Musicians like Kanye West, Justin Bieber, and Rihanna are not the only ones banking on the modern day take on concert merchandise, or what the New York Times called “the world of elevated concert merch: Special collections linked to specific cultural events, limited in availability, and one of the newest and fastest-growing subsectors in the fashion world,” driven largely by the likes of Bravado, the division at Universal Music Group, known for (among other things) helping to make possible global pop-ups shops dedicated to the Kanye West’s “Life of Pablo” tour possible.
Not only do such garments and accessories sales serve to supplement musicians’ revenue streams, particularly in light of decreased sales of full albums, such wares, which per GQ’s Jake Woolf, “are instantly recognizable pieces created to be visual signifiers of style or one’s in-the-know status.” In addition serving as an indicator to others that the wearer is in-the-know, the ubiquitous status-symbol properties of merch simultaneously help raise awareness – or hype – in connection with those putting forth the wares and their ventures.
As Woolf noted last year, “In the case of Justin Bieber, the pop star wisely leveraged his global concert tour as a means to not only sell boatloads of $50 T-shirts, but help himself achieve a form of high-fashion street cred. Like [Kanye] West, the Biebs also opened a pop-up shop in New York City, and his gear likewise created lines that wrapped around street corners.”
While the merch trend, following the huge influx of market participants, is said to be swiftly waning in popularity, that has not stopped entities outside of the music arena from opting to cash in on the power of merch. The non-music merch gamut runs from the Kardashian/Jenners, who frequently drop new capsules of self-promoting products, to Justin Bieber’s pastor, Chad Veach, of Zoe Church, who has put forth his own collection of hoodie-and-shorts sets and branded athletic socks.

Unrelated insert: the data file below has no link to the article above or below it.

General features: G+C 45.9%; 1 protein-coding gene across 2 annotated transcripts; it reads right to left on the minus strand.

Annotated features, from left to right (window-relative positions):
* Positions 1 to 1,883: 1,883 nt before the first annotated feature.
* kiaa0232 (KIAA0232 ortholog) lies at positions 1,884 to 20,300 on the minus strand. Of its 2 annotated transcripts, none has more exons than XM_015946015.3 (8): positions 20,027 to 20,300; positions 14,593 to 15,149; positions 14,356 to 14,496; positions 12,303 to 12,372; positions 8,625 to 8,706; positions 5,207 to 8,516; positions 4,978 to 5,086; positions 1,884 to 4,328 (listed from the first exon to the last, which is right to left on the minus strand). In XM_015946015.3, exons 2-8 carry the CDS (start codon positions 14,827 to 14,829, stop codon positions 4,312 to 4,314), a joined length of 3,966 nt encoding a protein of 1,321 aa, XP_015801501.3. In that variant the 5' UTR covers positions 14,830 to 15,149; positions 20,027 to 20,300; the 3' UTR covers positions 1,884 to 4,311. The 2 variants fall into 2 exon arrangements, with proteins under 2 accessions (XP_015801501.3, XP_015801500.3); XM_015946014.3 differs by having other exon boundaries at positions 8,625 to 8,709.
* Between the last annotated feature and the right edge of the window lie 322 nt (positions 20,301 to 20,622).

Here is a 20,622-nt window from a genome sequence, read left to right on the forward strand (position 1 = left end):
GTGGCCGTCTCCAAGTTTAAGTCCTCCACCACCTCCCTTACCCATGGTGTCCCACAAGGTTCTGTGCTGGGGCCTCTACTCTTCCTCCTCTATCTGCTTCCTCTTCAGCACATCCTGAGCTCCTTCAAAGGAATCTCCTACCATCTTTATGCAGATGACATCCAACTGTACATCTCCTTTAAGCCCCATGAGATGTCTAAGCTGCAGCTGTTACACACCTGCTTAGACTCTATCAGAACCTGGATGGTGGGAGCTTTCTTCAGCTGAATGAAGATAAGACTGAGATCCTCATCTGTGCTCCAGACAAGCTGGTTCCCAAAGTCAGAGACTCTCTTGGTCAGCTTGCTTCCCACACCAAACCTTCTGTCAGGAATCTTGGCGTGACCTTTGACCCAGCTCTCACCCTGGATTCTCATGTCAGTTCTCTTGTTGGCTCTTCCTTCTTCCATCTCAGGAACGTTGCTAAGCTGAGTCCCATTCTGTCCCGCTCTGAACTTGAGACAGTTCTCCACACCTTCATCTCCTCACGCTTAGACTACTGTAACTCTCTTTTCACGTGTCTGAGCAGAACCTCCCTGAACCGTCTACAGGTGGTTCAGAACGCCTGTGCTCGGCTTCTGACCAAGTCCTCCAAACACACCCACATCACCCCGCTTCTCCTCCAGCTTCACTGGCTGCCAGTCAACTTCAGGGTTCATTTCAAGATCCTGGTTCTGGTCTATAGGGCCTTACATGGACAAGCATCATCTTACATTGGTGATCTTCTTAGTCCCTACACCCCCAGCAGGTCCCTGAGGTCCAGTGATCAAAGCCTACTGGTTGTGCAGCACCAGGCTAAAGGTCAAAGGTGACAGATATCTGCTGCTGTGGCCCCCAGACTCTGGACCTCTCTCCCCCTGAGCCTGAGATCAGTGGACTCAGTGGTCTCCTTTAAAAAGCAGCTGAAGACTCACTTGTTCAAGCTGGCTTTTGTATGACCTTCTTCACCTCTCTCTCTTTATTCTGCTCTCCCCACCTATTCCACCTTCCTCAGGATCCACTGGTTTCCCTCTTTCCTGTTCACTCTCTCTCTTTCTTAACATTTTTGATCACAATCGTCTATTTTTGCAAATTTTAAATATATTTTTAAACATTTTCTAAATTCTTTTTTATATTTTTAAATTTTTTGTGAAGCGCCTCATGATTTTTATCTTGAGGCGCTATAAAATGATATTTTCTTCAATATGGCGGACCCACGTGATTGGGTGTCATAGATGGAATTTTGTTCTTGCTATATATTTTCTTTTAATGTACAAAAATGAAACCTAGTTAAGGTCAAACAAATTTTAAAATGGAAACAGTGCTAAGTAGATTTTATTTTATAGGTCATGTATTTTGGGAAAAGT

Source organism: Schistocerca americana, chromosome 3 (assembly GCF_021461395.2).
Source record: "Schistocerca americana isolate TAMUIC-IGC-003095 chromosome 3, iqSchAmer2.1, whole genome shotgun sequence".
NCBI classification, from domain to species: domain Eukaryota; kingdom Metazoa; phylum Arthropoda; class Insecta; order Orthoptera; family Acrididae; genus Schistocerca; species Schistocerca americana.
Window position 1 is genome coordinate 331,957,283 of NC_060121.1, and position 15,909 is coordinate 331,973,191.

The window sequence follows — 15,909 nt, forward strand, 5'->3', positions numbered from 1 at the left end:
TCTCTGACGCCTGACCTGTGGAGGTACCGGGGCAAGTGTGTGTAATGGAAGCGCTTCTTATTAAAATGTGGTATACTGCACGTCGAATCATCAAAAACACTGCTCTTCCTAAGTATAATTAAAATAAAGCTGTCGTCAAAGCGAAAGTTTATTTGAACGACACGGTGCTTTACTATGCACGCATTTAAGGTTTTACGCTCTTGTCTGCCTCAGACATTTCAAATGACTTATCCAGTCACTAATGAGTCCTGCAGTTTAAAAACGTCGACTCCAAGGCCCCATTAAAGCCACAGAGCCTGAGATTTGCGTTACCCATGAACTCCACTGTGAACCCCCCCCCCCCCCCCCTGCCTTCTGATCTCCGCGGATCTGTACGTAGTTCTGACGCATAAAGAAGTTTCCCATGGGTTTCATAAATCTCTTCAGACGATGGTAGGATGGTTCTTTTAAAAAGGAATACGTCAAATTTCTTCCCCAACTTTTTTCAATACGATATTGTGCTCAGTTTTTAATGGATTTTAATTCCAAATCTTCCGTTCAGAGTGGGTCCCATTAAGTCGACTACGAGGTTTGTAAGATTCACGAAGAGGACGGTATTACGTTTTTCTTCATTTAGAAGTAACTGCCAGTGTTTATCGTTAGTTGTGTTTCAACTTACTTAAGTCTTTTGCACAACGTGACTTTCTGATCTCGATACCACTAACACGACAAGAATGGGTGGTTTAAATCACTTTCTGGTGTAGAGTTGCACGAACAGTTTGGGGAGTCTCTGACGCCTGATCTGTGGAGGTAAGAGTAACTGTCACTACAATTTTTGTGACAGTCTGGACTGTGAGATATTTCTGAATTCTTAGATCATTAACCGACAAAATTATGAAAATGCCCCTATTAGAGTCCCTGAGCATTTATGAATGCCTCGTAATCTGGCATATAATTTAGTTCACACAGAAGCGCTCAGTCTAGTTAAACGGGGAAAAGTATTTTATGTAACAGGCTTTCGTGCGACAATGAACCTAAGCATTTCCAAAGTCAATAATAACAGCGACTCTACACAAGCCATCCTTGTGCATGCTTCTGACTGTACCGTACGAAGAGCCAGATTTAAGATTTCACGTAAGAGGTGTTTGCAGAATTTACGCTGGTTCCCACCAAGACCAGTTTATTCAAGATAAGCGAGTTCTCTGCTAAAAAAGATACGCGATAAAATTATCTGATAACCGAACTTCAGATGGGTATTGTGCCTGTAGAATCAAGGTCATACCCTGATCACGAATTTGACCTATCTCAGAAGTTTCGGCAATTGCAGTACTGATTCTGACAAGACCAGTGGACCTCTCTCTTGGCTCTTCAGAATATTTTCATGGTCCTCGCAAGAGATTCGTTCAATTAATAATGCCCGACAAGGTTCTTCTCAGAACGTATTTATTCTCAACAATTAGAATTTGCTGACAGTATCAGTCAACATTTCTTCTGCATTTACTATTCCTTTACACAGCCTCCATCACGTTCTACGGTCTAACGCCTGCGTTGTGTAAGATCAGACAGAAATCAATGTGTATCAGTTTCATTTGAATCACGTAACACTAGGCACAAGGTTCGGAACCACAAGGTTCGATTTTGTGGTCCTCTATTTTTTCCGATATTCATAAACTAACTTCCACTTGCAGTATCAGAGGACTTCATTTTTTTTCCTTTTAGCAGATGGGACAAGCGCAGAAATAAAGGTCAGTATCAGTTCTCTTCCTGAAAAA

A recent addition to one of fashion’s favorite trends in the past few years: Billionaire Elon Musk, who has announced that his Los Angeles tunneling venture, called The Boring Co., brought in over $300,000 thanks to the sale of hats bearing the company’s name. As noted by CNBC, “Musk founded the tunneling firm after becoming frustrated with traffic in Los Angeles. His idea is to build a series of tunnels under LA with cars ferried around on pods at around 125 mph.”
To help raise awareness for the company, the Tesla CEO made his first foray into merch by way of the hat, which become available for sale for $20 in October. Musk revealed last week via Twitter that not even two months later, The Boring Co. has sold more than $300,000 in hats – so more than 15,000 hats. His tweet read: “Initial Hat Offering going great [with] over $300k in hat sales already! Thanks for buying our super boring hat. You rock, figuratively & literally. All cash goes directly towards more boring.”
While Musk’s project is far from ready to go – “no permit has been issued yet," per CNBC – the hats (and the budding market for counterfeit Boring Co. garments) seem to indicate that merch is certainly not dead just yet.